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- Thursday, 14 July 2016 07:40 | Written by Matthias Tesi Baur
1. Tesi: Thibault, you are the ambassador of Chateau Margaux in Asia. Can you please tell me a bit more about you and your job?
Thibault: I really love my job, it has been a fantastic experience and adventure. Thanks to my family who has been making wine in France for more than 500 years, and thanks to the Mentzelopoulos family, I have always been immersed in the wine world. Before moving to Asia for Château Margaux, I lived and worked in France, Vietnam, Norway, Italy , Spain and New York to gain a deeper understanding of the luxury market and the wine industry. In 2010, Château Margaux set up its first representative office in Hong Kong and appointed me as their Ambassador in Asia. It is the first time in Château Margaux history that a representative has been sent abroad. My job is to ensure that Château Margaux continues to develop and enhance its position in the area. I also go back to Bordeaux as often as I can.
Tesi: Your father - Paul Pontallier – was MD of Chateau Margaux and worked there since 1983. Do you remember the first moment your father introduced you to wine and what was that moment like?
Thibault: Wine has always been associated with happy memories in my mind. I think I must have tried my first sip when I was three years old in Bordeaux with my little finger dipping into the glass of my father. Apparently I would smile when the wines were good.. Also I rarely remember seeing any water during the meals at our table during childhood, my father used to say that water is only useful to "rince the glasses between the white and the red wine ». The tap water never tasted that great in the village of Margaux anyway; it was healthier to drink wine!
The easiest way for a child to get popular in my region was to invite his friends to come and participate in the harvest. We could spend days trying desperately to cut some grapes with our pupils' scissors. These are some of the very happy memories and snippets of my childhood, and I realize that one would come to understand how nature and the pleasure of running around in a vineyard or hiding in a cellar are important only after getting older and moving to a big city like Hong Kong or New York.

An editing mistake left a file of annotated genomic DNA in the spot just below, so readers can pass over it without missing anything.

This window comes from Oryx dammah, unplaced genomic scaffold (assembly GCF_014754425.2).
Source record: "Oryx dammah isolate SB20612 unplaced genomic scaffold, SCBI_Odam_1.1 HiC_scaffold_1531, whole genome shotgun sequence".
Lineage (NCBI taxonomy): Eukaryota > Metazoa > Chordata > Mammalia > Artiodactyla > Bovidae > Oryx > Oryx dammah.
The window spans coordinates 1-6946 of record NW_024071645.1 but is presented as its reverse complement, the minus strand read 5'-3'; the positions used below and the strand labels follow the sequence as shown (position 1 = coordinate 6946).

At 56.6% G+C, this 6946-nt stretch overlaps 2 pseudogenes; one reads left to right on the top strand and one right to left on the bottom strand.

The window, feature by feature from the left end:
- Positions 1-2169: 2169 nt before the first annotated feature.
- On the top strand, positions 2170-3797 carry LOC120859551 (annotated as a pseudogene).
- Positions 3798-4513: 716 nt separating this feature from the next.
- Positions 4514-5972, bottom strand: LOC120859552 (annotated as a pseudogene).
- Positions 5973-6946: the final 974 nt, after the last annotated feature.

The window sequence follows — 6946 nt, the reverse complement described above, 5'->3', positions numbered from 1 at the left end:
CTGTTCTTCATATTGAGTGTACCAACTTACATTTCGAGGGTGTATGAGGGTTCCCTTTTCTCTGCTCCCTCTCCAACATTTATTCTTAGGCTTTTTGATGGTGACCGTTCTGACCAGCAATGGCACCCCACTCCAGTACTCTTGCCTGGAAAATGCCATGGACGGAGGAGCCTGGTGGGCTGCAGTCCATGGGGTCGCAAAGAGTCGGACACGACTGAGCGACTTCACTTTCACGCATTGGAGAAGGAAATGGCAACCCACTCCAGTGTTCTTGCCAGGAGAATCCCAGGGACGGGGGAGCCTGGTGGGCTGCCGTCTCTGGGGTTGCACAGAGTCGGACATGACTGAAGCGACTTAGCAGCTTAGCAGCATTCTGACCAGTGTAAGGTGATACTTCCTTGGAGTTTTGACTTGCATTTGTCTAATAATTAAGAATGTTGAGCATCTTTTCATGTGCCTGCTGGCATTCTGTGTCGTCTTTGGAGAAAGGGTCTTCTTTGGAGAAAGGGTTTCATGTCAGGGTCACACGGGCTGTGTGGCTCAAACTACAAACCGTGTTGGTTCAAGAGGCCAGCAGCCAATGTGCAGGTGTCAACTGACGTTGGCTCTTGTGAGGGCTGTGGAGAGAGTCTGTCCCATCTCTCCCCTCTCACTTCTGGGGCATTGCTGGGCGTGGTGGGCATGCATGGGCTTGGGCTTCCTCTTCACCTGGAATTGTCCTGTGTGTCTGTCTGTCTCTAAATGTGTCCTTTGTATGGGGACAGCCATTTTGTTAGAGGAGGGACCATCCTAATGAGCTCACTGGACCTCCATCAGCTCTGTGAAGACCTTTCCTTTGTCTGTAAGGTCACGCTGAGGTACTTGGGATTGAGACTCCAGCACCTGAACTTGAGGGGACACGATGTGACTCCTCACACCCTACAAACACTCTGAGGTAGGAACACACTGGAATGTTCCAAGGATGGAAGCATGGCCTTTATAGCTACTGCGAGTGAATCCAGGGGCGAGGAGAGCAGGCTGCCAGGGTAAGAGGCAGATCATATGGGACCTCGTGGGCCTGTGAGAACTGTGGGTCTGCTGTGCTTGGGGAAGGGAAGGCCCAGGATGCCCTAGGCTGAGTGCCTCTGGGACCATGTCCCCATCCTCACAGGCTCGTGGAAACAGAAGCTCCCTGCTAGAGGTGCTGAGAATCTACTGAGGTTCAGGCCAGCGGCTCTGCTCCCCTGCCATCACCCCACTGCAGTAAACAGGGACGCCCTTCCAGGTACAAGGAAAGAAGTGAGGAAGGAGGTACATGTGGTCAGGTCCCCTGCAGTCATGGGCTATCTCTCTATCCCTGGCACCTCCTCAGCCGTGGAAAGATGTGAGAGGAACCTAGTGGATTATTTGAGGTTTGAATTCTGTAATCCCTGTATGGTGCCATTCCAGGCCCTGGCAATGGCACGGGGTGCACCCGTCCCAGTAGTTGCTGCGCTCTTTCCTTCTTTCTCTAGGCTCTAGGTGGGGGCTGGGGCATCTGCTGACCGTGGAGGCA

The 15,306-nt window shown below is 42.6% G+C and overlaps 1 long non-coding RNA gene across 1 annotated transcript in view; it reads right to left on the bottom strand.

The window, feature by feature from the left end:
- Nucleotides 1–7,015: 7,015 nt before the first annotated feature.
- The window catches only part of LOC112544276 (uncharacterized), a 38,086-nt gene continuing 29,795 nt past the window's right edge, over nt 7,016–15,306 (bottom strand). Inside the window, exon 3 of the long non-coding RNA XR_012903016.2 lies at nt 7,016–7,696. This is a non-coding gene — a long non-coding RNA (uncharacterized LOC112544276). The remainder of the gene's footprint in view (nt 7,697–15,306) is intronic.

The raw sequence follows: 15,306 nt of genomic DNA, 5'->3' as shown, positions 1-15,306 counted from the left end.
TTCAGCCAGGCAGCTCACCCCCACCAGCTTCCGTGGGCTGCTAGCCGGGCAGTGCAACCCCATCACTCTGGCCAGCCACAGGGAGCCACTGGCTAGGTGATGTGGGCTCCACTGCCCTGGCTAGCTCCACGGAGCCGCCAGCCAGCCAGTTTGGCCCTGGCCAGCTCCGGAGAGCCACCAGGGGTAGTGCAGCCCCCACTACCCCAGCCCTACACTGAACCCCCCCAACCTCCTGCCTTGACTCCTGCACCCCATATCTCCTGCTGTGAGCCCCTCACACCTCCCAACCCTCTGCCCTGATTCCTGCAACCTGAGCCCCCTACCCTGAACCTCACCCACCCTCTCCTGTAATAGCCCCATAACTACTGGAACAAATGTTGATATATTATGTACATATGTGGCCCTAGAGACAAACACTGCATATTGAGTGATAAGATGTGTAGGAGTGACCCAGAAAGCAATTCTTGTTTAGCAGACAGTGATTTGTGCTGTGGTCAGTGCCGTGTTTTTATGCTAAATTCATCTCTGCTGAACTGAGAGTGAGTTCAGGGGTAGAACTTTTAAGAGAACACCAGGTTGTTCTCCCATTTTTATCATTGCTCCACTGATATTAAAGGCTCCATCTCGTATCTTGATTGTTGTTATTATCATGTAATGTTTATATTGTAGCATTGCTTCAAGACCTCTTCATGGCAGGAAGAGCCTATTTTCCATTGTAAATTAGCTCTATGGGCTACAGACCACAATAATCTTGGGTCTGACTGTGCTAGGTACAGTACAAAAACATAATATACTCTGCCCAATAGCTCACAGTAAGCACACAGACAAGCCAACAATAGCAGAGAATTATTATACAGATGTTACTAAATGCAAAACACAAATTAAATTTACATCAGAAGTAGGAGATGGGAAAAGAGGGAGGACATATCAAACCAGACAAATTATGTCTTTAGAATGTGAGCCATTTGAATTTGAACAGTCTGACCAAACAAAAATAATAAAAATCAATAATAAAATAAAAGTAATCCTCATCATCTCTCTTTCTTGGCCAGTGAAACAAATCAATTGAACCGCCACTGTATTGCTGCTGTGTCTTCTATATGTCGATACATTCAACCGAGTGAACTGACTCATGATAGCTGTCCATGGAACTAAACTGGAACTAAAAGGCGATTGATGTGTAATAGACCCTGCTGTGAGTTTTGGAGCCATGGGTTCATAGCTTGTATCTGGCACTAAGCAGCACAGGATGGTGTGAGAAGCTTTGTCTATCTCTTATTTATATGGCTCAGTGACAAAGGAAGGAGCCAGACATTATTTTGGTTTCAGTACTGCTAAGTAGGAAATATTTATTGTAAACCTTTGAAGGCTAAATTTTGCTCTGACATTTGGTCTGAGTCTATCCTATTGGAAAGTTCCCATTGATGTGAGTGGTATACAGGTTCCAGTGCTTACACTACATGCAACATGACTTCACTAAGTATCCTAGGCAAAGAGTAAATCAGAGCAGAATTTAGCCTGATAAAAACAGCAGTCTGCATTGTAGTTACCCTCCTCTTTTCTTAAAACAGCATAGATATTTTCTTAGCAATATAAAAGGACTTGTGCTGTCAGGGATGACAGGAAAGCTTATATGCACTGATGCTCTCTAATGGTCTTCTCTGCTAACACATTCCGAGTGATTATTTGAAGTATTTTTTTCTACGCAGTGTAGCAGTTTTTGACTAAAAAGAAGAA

Château Margaux was a magic place for a child: the royal alley, the buildings, the church, the cellars and the château always looked so grand and impressive to me. Most of the people spent their entire lives working at the Château, like the cooper I knew as a child.
When I started to learn more about wine, I asked my father the question that everybody asks me today in Asia: "What is the difference between a good and a great wine?" I still use his answer because I didn't find any better one so far: "A good wine gives you pleasure, a great wine gives you emotion". The more I taste wine, the more I travel, the more I meet people who taste our wines in the world, the more I see how true this is: what fascinates me with this job is how such a wine manages to touch the heart of so many different people all over the world.
Of course Château Margaux is a First Growth and most people know it as a famous luxury brand today. But what is great about it for me is that we can't really define it as a "luxury product". It is made by nature, it is limited and we can't increase the quantity of supply. The quality, depth and style of the wine every year is different ("les millésimes" or vintages), and it creates an emotion no other "product" can generate. As the poet Robert Louis Stevenson said, "Wine is bottled poetry".